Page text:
Christian non-profit organizations have outdone FEMA and provided the vast majority of the relief aid to victims of Hurricanes Harvey and Irma.
Faith-based relief groups are responsible for providing nearly 80 percent of the aid delivered thus far to communities with homes devastated by the recent hurricanes, according to USA Today. An alliance of non-profit organizations called National Voluntary Organizations Active in Disaster (NVOAD), 75 percent of which are faith based, has helped FEMA distribute relief assistance to communities hit by disasters and assisted families in navigating government aid programs to begin the process of rebuilding.
“About 80 percent of all recovery happens because of non-profits, and the majority of them are faith-based,” Greg Forrester, CEO of NVOAD, told USA Today.
Several individual organizations have aided in the relief operations in major ways as well. Samaritan’s Purse, an evangelical disaster relief group led by evangelist Franklin Graham, recently began a relief mission to the Caribbean to help victims of the hurricanes on various islands. Samaritan’s Purse also has ongoing relief operations in Houston and is preparing to aid Florida in the aftermath of Irma.
“FEMA – they have been a big blessing to us, they’re an assistance to us,” Luther Harrison, vice president of North American Ministries for Samaritan’s Purse, told USA Today. “For Hurricane Irma, the majority of our equipment has already been dispatched to Texas … so our office in Canada is bringing their equipment across the border and FEMA was instrumental in helping us clear that with customs and getting all the paperwork done.”
The United Methodist Committee on Relief, which has 20,000 volunteers trained to serve in disaster response teams, not only helps clean up the mess and repair the damage inflicted on homes by disasters, but also helps families with the process of applying for and receiving aid from various government relief programs.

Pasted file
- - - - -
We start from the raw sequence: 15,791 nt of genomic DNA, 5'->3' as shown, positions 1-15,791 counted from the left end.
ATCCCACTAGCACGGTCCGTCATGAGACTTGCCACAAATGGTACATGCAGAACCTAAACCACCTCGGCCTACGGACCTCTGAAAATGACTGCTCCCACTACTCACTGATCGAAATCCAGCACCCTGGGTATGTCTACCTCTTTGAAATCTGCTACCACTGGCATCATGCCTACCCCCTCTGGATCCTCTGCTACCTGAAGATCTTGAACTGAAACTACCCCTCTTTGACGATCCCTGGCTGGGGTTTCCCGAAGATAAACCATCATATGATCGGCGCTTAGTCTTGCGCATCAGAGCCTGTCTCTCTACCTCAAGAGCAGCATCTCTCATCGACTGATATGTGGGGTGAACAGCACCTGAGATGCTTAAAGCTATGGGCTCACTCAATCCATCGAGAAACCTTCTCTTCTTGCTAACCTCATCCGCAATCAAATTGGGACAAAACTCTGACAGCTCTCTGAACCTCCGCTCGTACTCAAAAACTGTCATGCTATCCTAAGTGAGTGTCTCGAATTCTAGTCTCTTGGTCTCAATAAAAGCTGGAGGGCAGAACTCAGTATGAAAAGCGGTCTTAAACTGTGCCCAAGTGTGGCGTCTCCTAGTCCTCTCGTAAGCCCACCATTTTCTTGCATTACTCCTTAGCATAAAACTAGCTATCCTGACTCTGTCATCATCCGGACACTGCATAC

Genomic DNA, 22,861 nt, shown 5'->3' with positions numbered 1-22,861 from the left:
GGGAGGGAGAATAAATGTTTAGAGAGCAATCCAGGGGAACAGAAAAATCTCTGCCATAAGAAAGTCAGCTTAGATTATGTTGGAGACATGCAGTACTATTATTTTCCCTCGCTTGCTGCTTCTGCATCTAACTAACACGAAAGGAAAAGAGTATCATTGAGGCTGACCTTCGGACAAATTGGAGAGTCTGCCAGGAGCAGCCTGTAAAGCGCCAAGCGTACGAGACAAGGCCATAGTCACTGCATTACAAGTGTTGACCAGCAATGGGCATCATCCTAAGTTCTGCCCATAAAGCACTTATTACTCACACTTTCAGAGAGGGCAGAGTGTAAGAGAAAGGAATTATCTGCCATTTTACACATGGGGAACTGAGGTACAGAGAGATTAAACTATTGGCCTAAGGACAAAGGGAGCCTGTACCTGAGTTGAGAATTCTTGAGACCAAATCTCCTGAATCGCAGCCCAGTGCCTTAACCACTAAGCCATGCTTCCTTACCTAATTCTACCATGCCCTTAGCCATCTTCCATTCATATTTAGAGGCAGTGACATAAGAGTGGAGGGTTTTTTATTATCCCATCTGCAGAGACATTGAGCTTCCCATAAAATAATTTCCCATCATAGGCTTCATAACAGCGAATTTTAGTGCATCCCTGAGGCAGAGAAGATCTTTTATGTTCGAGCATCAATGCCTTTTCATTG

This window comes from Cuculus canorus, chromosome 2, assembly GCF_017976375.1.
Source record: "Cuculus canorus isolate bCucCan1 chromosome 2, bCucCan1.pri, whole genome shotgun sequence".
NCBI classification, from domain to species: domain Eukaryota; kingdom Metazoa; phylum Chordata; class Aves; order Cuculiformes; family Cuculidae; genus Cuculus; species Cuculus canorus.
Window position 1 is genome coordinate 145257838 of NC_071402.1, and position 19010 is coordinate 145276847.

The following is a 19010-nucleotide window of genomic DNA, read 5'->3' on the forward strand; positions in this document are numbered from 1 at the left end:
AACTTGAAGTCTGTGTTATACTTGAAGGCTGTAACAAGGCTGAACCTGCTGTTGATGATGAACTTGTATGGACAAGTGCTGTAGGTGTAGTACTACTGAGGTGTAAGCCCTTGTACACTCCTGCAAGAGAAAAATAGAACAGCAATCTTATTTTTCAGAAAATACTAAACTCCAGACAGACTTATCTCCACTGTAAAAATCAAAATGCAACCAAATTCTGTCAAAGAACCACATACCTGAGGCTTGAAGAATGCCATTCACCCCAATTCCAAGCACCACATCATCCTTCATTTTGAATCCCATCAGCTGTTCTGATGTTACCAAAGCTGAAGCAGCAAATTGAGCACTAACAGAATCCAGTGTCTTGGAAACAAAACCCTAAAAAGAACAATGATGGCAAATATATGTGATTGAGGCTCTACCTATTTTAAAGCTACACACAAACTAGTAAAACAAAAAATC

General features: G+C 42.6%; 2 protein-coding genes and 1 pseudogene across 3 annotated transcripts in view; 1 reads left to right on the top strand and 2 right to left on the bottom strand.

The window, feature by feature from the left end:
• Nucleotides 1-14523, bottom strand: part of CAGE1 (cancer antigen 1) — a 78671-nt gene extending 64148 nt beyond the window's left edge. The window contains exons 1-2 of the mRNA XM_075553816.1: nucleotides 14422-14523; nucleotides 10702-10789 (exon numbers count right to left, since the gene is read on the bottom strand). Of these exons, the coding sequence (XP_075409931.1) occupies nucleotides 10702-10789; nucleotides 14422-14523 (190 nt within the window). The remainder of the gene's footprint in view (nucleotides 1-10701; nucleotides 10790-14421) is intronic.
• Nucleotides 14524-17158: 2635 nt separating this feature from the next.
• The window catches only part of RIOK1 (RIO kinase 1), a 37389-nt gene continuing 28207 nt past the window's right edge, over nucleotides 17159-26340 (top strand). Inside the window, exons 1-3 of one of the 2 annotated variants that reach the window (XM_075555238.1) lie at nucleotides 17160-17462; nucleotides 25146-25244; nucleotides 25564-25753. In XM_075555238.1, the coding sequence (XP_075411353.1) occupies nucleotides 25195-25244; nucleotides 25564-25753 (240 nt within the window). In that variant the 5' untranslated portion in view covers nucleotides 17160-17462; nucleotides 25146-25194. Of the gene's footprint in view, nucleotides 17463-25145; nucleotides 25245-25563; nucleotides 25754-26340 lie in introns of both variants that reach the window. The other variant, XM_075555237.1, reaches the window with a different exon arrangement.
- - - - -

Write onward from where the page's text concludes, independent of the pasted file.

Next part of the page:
The Seventh Day Adventists help state governments with warehousing various goods and necessities to aid communities in the aftermath of a disaster.
“Right now, in the state of Texas, we are going around with FEMA trying to help them select a facility,” Derek Lee, director of disaster response for Adventist Community Services, told USA Today. “It’ll actually be the state’s facility but it’ll be us that helps them manage it. We are going around with them right now trying to help them pick out a facility that will accommodate what the need is going to be on the ground.”
Non-denominational Christian relief organization Convoy of Hope helps to provide meals to victims of natural disasters by setting up feeding stations in affected communities, and they often do so at FEMA’s request. Most recently the group prepared three trailer trucks filled with food and necessities to be shipped out to areas affected the worst by the hurricanes.
The services that faith-based relief groups have rendered to ravaged communities has not only helped the families and individuals affected by the storms, but has also translated into billions of dollars worth of aid for the states in general, which must match and pay back the economic aid given to them by FEMA. The volunteers, who come at no cost to state governments, count toward the states’ matching of FEMA funds.
“FEMA can not do what it does so well without the cooperation of faith-based non-profit organizations and churches,” Rev. Jamie Johnson, director of the Department of Homeland Security’s Center for Faith-Based & Neighborhood Partnerships, told USA Today. “It’s a beautiful relationship between government and the private sector and it is something to behold.”
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